Review, Rebecca Brannon and Joseph Moore, eds. The Consequences of Loyalism

Brannon, Rebecca, and Joseph S. Moore, eds. The Consequences of Loyalism: Essays in Honor of Robert M. Calhoon. (Columbia: University of South Carolina Press, 2019).

If you are studying or researching Loyalists in some way, Robert M. Calhoon’s name is bound to come up. The “dean of American Loyalist studies,” as Joseph Moore terms him, is a well-esteemed scholar, writer, and mentor who has been the leading voice in American Loyalists historiography for decades.”[1] By engaging Loyalists in a multi-dimensional fashion, Calhoon’s work elucidated the now-incontrovertible inference: that Loyalists were multi-dimensional figures who were not too different from their revolutionary counterparts. In fact, the irrefutability of this idea is no doubt due in part to his work. In honor of him, Rebecca Brannon and Joseph Moore edited a Festschrift titled The Consequences of Loyalism. Continue reading

Why I’m Glad I Worked on an Edited Collection

When I was a graduate student, I wrote a master’s on cannibalism during the Starving Time of 1609-10, which became my first article. That article resulted in an invitation to edit a collection on cannibalism, which I agreed to do during a time when most early career academics were being advised to prioritize books and articles over work in edited collections (and often to avoid them entirely).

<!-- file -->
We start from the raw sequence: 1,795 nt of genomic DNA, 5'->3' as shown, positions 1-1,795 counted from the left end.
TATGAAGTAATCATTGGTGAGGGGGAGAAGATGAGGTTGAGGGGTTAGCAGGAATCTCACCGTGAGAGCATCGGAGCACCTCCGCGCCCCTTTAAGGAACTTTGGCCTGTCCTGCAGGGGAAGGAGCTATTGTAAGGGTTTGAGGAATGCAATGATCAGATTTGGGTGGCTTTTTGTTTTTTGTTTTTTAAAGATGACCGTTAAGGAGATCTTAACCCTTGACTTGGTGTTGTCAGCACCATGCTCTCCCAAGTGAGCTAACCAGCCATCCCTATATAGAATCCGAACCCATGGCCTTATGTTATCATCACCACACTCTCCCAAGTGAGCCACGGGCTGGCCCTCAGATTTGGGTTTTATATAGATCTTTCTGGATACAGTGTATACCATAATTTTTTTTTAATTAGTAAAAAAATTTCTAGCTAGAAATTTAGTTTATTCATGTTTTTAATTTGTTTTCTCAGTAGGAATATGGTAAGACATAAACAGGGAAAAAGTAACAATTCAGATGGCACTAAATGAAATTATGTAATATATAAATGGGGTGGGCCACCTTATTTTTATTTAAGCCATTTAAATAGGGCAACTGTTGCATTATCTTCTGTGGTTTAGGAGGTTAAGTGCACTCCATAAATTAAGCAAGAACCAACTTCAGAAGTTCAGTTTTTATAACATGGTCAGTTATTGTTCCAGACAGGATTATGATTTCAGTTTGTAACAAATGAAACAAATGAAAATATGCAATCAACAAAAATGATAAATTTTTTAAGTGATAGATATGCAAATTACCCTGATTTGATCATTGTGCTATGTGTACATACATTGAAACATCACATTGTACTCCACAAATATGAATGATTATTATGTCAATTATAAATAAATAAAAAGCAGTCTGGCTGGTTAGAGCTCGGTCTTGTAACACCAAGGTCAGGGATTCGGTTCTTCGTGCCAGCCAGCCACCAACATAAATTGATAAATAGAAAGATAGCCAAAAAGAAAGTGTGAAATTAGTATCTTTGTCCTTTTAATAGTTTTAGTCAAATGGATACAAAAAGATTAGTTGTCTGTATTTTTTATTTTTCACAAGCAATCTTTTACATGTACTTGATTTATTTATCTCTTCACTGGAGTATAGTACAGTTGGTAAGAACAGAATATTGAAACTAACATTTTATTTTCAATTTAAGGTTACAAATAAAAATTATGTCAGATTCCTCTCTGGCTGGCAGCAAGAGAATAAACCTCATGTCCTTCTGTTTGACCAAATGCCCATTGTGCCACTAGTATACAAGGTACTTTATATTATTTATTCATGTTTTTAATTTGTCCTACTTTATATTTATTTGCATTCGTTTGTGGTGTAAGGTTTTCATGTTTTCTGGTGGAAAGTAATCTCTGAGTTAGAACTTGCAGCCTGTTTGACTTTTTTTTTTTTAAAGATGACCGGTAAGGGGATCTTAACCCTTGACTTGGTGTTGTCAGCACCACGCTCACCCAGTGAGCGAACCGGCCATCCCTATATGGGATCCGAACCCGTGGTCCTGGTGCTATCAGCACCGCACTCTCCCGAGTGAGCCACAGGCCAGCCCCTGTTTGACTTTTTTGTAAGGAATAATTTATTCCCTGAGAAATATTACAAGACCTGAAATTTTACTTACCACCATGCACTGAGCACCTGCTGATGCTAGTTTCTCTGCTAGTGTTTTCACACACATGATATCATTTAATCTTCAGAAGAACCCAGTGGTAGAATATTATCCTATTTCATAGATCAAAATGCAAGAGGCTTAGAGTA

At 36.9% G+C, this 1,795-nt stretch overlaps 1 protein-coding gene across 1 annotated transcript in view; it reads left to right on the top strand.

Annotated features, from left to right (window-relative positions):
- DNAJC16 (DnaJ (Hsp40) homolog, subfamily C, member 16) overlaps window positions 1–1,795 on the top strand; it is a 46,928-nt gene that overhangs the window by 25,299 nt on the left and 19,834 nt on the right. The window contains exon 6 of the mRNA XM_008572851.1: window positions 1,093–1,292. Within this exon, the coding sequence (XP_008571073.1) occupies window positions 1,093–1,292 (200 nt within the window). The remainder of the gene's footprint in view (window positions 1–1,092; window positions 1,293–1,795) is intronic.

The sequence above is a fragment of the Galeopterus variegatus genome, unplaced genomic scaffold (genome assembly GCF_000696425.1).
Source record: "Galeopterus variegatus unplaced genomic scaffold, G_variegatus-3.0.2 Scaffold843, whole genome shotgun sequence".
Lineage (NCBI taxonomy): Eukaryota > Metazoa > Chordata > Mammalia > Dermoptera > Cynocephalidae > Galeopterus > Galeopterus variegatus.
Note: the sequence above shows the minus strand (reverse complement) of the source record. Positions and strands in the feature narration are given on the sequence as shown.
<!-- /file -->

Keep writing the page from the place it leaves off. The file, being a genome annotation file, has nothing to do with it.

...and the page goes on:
My perspective today is that I’m extremely thankful to have edited this collection, but that in the field of early American history (and I know this assessment varies from subfield to subfield), articles and monographs still seem to do better work than the edited collection in building a junior scholar’s portfolio. The other caveat I’d add is that editors need to approach their collections strategically. From the perspective of an early career academic in the UK, that strategy meant tying the collection to an attempt to win funding, using the edited collection as a way to bridge my first and second book projects, and making sure the work helped me get to know scholars whose work I respected and wanted to learn more about. Here’s how I tried to do that. Continue reading